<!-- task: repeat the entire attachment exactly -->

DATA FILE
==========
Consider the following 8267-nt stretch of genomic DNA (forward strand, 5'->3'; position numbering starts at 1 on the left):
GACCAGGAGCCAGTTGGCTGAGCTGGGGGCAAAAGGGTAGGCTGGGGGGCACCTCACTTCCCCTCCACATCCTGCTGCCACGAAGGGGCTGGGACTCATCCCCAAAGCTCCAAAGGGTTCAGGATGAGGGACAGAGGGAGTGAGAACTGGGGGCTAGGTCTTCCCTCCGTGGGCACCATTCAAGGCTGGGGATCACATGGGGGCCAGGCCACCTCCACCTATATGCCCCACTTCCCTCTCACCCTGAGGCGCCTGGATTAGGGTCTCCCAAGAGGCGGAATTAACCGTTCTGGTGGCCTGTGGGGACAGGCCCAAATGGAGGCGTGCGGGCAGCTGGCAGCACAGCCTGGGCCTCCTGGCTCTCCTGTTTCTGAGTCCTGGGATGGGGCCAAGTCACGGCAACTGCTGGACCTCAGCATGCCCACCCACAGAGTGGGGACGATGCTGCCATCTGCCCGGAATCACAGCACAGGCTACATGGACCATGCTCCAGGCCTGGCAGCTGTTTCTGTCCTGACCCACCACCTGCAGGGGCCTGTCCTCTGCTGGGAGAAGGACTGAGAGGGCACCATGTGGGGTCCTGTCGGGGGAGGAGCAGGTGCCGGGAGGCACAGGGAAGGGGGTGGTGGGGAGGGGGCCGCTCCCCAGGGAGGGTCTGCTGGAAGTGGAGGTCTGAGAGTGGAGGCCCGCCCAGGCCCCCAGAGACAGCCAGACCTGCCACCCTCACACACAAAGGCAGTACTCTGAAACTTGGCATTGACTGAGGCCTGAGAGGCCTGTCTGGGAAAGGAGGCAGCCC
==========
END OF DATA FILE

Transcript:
Consider the following 8267-nt stretch of genomic DNA (forward strand, 5'->3'; position numbering starts at 1 on the left):
GACCAGGAGCCAGTTGGCTGAGCTGGGGGCAAAAGGGTAGGCTGGGGGGCACCTCACTTCCCCTCCACATCCTGCTGCCACGAAGGGGCTGGGACTCATCCCCAAAGCTCCAAAGGGTTCAGGATGAGGGACAGAGGGAGTGAGAACTGGGGGCTAGGTCTTCCCTCCGTGGGCACCATTCAAGGCTGGGGATCACATGGGGGCCAGGCCACCTCCACCTATATGCCCCACTTCCCTCTCACCCTGAGGCGCCTGGATTAGGGTCTCCCAAGAGGCGGAATTAACCGTTCTGGTGGCCTGTGGGGACAGGCCCAAATGGAGGCGTGCGGGCAGCTGGCAGCACAGCCTGGGCCTCCTGGCTCTCCTGTTTCTGAGTCCTGGGATGGGGCCAAGTCACGGCAACTGCTGGACCTCAGCATGCCCACCCACAGAGTGGGGACGATGCTGCCATCTGCCCGGAATCACAGCACAGGCTACATGGACCATGCTCCAGGCCTGGCAGCTGTTTCTGTCCTGACCCACCACCTGCAGGGGCCTGTCCTCTGCTGGGAGAAGGACTGAGAGGGCACCATGTGGGGTCCTGTCGGGGGAGGAGCAGGTGCCGGGAGGCACAGGGAAGGGGGTGGTGGGGAGGGGGCCGCTCCCCAGGGAGGGTCTGCTGGAAGTGGAGGTCTGAGAGTGGAGGCCCGCCCAGGCCCCCAGAGACAGCCAGACCTGCCACCCTCACACACAAAGGCAGTACTCTGAAACTTGGCATTGACTGAGGCCTGAGAGGCCTGTCTGGGAAAGGAGGCAGCCC